The Year without Summer: 1816 and the Volcano that Darkened the World and Changed History by William K. Klingaman and Nicholas P. Klingaman

The Year without Summer: 1816

This volcanic explosion was worse than Vesuvius, Mount St. Helens, or Krakatoa. When Mount Tambora exploded in Indonesia in 1815, it started a chain of events that would alter the course of global history. In the Klingamans’ The Year without Summer, the authors detail how the resulting clouds of ash led to disastrous weather conditions which affected communities’ histories around the world… and led to the birth of Frankenstein.

The book begins with the eruption’s immediate effects in Indonesia. An estimated 12,000 Tambora natives would have died within the first 24 hours, “mostly from ash falls and pyroclastic flows—rapidly moving streams of partially liquefied rock and superheated gas at temperatures up to 1,000 degrees….” But it wasn’t over. Flooding and ash-poisoned water and air would eventually kill seventy to eighty thousand people in Indonesia.

Fifty-five million tons of sulfur-dioxide gas were thrown into the stratosphere, more than twenty miles into the air. As it spread out, it left a veil of fine sulfur particles that would reflect sunlight and cool temperatures around the world. After laying out the science, the authors move on to what happened to some of the communities who were forced to deal with ruined crops. They include personal observations from many famous folk as well as newspaper accounts. These details focus on North America and Northern Europe, as the authors discuss how ruined harvests led to the “Ohio fever” wave of migration and how typhus as well as revolution followed in Ireland.

Our local area did not escape the effects of the volcano. The Commonwealth of Virginia experienced a June frost in 1816. In a Richmond paper, farmers were urged to not sell their grain out of state unless their neighbors had dire need. Presidents Madison and Jefferson noted the peculiar weather—coldness accompanied by drought. The drought would be relieved by a heavy rainstorm on September 6 which left much of Tidewater Virginia underwater.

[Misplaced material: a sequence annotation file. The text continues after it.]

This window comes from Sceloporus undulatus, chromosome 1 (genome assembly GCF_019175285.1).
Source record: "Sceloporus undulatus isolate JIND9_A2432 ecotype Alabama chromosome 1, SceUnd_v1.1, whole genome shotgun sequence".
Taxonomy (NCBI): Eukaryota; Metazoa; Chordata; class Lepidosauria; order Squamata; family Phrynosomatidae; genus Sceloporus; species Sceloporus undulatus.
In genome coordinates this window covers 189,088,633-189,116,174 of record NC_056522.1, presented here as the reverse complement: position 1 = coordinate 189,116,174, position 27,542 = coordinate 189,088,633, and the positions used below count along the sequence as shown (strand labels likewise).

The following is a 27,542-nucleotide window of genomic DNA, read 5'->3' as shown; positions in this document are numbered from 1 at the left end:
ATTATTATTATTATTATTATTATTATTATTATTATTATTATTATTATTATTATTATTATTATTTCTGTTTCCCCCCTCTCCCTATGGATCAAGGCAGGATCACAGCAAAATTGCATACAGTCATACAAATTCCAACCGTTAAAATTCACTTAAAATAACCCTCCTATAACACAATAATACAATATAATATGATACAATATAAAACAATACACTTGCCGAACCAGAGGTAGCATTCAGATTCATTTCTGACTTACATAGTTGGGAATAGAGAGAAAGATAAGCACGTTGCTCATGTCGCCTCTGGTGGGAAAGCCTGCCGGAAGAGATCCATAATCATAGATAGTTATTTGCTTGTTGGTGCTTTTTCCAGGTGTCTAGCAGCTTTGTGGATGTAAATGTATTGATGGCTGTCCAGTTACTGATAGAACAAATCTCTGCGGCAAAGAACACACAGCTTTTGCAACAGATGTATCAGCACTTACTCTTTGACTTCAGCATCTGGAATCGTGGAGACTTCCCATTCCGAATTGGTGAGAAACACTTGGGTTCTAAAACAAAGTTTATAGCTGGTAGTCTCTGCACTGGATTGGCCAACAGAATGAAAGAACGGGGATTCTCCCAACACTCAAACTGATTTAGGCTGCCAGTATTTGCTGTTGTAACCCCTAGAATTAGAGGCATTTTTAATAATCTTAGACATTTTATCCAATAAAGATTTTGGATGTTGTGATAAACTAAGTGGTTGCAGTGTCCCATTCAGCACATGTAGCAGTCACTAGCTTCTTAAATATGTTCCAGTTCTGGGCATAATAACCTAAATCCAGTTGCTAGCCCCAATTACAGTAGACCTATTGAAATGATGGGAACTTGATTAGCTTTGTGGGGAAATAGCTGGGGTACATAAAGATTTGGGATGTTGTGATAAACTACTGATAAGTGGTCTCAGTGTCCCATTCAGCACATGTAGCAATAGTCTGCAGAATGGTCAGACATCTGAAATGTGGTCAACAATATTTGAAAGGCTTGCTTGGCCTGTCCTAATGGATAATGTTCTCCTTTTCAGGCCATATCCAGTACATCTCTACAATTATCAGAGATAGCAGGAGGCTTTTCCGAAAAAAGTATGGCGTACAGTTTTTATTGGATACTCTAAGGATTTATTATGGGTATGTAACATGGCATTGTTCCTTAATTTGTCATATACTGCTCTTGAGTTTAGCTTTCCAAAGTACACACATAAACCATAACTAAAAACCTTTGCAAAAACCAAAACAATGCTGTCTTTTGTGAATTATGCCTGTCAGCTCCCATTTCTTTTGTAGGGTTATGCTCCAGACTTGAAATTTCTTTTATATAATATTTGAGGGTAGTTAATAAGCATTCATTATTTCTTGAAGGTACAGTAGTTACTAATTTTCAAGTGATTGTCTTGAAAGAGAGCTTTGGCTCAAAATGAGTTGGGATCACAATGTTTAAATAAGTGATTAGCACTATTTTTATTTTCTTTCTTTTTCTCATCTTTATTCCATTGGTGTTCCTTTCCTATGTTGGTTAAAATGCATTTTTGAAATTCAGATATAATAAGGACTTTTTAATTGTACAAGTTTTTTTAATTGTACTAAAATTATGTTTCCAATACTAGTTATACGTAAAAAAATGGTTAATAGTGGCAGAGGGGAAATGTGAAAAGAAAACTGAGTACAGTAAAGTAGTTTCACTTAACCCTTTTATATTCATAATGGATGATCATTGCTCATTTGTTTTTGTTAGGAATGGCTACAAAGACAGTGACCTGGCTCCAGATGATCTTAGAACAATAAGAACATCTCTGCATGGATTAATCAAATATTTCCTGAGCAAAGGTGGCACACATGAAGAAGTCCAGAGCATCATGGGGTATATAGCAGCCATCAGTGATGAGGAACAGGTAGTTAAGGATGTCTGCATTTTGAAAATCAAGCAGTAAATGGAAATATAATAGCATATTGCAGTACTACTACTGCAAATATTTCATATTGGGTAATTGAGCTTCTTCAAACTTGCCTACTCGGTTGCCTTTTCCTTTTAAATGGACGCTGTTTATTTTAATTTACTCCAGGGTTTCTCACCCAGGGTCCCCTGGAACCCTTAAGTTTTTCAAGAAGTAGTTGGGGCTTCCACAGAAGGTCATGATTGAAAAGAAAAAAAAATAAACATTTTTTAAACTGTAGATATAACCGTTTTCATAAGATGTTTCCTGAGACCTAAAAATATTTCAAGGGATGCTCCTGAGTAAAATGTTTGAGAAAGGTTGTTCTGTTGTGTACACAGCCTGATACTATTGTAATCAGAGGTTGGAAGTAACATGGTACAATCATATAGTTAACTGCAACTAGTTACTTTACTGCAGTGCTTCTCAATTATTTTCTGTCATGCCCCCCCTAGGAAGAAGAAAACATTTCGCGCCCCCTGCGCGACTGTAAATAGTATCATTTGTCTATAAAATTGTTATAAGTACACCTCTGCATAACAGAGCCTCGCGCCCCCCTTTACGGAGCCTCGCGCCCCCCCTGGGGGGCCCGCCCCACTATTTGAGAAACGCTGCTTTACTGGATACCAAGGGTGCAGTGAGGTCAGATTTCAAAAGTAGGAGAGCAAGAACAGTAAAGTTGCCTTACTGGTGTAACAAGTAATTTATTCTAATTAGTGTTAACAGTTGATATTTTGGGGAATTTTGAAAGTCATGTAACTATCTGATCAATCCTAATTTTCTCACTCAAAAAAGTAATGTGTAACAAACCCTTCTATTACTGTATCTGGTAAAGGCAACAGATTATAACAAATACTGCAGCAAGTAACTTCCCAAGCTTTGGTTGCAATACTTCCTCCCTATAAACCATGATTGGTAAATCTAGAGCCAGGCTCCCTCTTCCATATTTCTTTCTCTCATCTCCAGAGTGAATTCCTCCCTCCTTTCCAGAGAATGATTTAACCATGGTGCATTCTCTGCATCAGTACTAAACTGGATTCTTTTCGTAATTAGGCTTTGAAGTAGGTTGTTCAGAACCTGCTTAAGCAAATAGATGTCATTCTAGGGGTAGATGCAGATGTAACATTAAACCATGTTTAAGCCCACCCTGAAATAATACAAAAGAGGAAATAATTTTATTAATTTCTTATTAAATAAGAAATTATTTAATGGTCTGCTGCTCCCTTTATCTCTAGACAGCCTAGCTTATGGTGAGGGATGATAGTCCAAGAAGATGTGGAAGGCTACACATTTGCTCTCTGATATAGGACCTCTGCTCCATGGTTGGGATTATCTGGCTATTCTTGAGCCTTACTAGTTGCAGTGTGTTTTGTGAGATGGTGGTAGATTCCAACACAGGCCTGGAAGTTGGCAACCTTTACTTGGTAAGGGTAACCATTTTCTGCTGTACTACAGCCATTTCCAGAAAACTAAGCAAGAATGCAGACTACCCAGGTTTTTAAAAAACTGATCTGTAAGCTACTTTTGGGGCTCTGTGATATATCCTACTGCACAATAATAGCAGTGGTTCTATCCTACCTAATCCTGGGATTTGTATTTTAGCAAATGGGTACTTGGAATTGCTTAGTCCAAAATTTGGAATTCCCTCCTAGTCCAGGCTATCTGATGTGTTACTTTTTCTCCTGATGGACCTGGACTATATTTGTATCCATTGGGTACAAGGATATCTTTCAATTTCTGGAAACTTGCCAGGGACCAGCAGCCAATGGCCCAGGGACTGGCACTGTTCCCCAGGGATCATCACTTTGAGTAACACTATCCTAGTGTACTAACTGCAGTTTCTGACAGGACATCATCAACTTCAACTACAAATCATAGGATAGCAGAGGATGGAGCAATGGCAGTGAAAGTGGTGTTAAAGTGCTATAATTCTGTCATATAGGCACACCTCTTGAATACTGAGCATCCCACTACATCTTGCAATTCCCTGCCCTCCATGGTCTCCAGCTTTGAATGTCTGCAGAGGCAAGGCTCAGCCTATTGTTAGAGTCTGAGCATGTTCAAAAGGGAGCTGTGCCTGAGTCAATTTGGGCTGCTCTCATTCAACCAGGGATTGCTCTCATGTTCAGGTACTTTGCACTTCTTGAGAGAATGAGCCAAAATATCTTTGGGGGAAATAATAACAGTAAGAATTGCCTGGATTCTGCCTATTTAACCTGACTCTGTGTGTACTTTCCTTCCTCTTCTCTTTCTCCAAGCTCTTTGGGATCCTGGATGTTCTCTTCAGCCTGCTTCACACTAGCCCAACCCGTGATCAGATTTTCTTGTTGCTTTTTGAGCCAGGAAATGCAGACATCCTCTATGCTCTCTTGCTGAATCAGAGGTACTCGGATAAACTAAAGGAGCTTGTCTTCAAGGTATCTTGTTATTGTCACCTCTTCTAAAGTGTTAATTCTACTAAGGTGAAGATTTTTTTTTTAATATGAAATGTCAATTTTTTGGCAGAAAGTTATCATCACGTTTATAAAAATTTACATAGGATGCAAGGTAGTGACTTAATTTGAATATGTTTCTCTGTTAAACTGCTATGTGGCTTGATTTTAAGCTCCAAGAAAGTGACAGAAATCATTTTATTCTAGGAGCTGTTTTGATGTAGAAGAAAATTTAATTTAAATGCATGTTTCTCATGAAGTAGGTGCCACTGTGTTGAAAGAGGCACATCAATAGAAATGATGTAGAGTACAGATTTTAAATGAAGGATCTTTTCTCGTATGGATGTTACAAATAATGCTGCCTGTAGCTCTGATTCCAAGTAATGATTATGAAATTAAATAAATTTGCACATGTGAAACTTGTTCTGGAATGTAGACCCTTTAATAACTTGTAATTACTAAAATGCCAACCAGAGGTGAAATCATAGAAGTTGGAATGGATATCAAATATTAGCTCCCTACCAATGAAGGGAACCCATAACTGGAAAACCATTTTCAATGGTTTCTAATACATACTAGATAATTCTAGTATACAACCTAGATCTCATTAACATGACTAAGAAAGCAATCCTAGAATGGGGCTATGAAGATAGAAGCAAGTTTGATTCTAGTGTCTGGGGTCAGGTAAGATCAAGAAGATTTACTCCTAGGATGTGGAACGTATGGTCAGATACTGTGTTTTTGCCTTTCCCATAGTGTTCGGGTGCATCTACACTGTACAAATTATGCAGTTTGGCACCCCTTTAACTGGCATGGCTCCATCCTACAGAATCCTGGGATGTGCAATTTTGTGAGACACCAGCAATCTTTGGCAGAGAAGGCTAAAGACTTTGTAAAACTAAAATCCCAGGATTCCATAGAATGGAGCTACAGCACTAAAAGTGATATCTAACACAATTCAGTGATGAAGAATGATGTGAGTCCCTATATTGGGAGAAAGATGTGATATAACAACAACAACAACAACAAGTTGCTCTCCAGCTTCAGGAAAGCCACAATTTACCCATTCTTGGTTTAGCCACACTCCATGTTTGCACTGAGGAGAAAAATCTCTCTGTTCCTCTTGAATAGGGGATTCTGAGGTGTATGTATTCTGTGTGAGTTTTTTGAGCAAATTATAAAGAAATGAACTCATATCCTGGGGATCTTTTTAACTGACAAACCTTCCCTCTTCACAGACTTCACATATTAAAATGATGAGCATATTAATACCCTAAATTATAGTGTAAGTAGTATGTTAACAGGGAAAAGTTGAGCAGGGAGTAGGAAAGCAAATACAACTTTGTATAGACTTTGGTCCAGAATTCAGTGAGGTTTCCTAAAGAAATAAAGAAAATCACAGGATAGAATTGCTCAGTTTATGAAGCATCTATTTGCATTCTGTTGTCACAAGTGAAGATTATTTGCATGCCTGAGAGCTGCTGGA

Meanwhile, a group of literary geniuses, several on the run from scandal, were touring Europe. “An almost perpetual rain” and thunderstorms “grander and more terrific than any I have seen before” caused them to hole up indoors. They shared old ghost stories, wrote new ones, and discussed scientific principles of animating the flesh. These extreme circumstances led to some of Lord Byron’s darkest and most intriguing poetry, which is quoted throughout the book, and they also helped Mary Godwin (later Shelley) create Frankenstein. Dr. Polidori, who was part of the group but shoved out of their circle, went on to write "The Vampyre" which served as an inspiration decades later for Bram Stoker's Dracula. Incidentally, Polidori's vampire bore a remarkable resemblence to Lord Byron.

The Year without Summer is a wide-ranging volume which should appeal to fans of history and English literature. Once the scientific explanations are presented, it becomes much more anecdotal, switching back and forth through the seasons' passing between key players and places showing the very human effects of a grand geologic event.